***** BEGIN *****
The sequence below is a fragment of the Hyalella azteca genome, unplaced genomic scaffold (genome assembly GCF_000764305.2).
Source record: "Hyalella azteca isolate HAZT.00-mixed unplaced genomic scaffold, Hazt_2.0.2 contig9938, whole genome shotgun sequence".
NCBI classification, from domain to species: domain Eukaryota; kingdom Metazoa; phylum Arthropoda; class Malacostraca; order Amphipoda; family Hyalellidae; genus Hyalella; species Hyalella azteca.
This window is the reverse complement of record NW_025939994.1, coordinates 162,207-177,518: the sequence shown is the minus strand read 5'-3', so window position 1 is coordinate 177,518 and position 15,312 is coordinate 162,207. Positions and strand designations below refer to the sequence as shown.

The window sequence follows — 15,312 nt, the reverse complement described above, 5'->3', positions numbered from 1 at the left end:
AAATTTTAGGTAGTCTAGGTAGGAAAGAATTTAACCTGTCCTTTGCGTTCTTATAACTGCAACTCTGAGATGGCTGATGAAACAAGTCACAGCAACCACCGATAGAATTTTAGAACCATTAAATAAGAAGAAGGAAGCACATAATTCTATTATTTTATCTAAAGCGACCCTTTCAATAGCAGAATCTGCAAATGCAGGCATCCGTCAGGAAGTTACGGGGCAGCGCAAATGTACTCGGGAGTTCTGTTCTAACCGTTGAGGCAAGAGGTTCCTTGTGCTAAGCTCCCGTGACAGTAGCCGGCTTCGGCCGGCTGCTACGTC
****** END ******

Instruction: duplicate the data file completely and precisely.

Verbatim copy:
The sequence below is a fragment of the Hyalella azteca genome, unplaced genomic scaffold (genome assembly GCF_000764305.2).
Source record: "Hyalella azteca isolate HAZT.00-mixed unplaced genomic scaffold, Hazt_2.0.2 contig9938, whole genome shotgun sequence".
NCBI classification, from domain to species: domain Eukaryota; kingdom Metazoa; phylum Arthropoda; class Malacostraca; order Amphipoda; family Hyalellidae; genus Hyalella; species Hyalella azteca.
This window is the reverse complement of record NW_025939994.1, coordinates 162,207-177,518: the sequence shown is the minus strand read 5'-3', so window position 1 is coordinate 177,518 and position 15,312 is coordinate 162,207. Positions and strand designations below refer to the sequence as shown.

The window sequence follows — 15,312 nt, the reverse complement described above, 5'->3', positions numbered from 1 at the left end:
AAATTTTAGGTAGTCTAGGTAGGAAAGAATTTAACCTGTCCTTTGCGTTCTTATAACTGCAACTCTGAGATGGCTGATGAAACAAGTCACAGCAACCACCGATAGAATTTTAGAACCATTAAATAAGAAGAAGGAAGCACATAATTCTATTATTTTATCTAAAGCGACCCTTTCAATAGCAGAATCTGCAAATGCAGGCATCCGTCAGGAAGTTACGGGGCAGCGCAAATGTACTCGGGAGTTCTGTTCTAACCGTTGAGGCAAGAGGTTCCTTGTGCTAAGCTCCCGTGACAGTAGCCGGCTTCGGCCGGCTGCTACGTC